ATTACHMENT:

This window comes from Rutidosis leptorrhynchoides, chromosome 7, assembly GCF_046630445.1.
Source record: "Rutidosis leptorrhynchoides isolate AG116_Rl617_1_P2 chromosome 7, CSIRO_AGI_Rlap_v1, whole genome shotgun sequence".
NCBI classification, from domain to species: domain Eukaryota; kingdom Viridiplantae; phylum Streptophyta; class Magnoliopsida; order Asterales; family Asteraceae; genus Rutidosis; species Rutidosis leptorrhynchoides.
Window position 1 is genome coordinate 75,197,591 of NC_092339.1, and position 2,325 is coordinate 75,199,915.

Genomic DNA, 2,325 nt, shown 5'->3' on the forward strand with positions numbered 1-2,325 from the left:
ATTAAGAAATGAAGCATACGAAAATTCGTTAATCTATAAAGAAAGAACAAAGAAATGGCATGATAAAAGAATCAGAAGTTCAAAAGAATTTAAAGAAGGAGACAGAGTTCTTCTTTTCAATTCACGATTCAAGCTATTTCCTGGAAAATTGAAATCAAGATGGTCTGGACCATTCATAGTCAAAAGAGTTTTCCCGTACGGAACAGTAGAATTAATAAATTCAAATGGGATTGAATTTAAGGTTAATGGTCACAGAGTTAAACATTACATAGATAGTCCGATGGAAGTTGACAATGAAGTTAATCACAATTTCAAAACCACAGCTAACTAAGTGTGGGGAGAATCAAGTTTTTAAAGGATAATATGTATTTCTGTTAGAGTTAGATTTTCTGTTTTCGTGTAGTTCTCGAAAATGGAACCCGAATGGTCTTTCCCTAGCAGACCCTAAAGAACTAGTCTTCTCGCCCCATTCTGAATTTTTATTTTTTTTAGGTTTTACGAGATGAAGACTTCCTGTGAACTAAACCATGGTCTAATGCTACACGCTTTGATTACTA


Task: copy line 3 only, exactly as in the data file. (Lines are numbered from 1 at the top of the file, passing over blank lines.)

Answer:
NCBI classification, from domain to species: domain Eukaryota; kingdom Viridiplantae; phylum Streptophyta; class Magnoliopsida; order Asterales; family Asteraceae; genus Rutidosis; species Rutidosis leptorrhynchoides.